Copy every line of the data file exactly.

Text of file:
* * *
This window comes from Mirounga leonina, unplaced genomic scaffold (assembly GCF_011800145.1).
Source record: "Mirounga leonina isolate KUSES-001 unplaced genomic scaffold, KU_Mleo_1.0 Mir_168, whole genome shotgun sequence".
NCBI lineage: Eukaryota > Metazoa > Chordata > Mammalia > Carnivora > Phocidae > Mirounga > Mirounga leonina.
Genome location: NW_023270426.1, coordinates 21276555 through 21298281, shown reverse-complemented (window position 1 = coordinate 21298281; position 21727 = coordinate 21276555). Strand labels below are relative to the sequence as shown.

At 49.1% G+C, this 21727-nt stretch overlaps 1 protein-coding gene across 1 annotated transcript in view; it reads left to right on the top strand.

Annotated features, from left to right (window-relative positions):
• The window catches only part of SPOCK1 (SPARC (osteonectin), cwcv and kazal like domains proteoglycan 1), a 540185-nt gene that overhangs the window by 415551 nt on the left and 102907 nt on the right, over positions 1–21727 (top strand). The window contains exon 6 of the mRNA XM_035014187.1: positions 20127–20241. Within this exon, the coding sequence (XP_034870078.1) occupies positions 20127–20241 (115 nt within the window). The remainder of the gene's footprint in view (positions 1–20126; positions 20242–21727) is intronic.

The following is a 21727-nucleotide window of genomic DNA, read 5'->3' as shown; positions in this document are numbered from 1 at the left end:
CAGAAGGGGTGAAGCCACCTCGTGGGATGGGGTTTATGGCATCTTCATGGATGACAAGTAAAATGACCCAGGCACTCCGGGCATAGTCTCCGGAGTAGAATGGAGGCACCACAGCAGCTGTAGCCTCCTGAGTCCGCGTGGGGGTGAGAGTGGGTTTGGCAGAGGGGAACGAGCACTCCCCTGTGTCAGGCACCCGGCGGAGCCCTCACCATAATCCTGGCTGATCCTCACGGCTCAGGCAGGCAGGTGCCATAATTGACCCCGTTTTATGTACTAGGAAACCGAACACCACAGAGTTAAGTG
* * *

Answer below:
This window comes from Mirounga leonina, unplaced genomic scaffold (assembly GCF_011800145.1).
Source record: "Mirounga leonina isolate KUSES-001 unplaced genomic scaffold, KU_Mleo_1.0 Mir_168, whole genome shotgun sequence".
NCBI lineage: Eukaryota > Metazoa > Chordata > Mammalia > Carnivora > Phocidae > Mirounga > Mirounga leonina.
Genome location: NW_023270426.1, coordinates 21276555 through 21298281, shown reverse-complemented (window position 1 = coordinate 21298281; position 21727 = coordinate 21276555). Strand labels below are relative to the sequence as shown.

At 49.1% G+C, this 21727-nt stretch overlaps 1 protein-coding gene across 1 annotated transcript in view; it reads left to right on the top strand.

Annotated features, from left to right (window-relative positions):
• The window catches only part of SPOCK1 (SPARC (osteonectin), cwcv and kazal like domains proteoglycan 1), a 540185-nt gene that overhangs the window by 415551 nt on the left and 102907 nt on the right, over positions 1–21727 (top strand). The window contains exon 6 of the mRNA XM_035014187.1: positions 20127–20241. Within this exon, the coding sequence (XP_034870078.1) occupies positions 20127–20241 (115 nt within the window). The remainder of the gene's footprint in view (positions 1–20126; positions 20242–21727) is intronic.

The following is a 21727-nucleotide window of genomic DNA, read 5'->3' as shown; positions in this document are numbered from 1 at the left end:
CAGAAGGGGTGAAGCCACCTCGTGGGATGGGGTTTATGGCATCTTCATGGATGACAAGTAAAATGACCCAGGCACTCCGGGCATAGTCTCCGGAGTAGAATGGAGGCACCACAGCAGCTGTAGCCTCCTGAGTCCGCGTGGGGGTGAGAGTGGGTTTGGCAGAGGGGAACGAGCACTCCCCTGTGTCAGGCACCCGGCGGAGCCCTCACCATAATCCTGGCTGATCCTCACGGCTCAGGCAGGCAGGTGCCATAATTGACCCCGTTTTATGTACTAGGAAACCGAACACCACAGAGTTAAGTG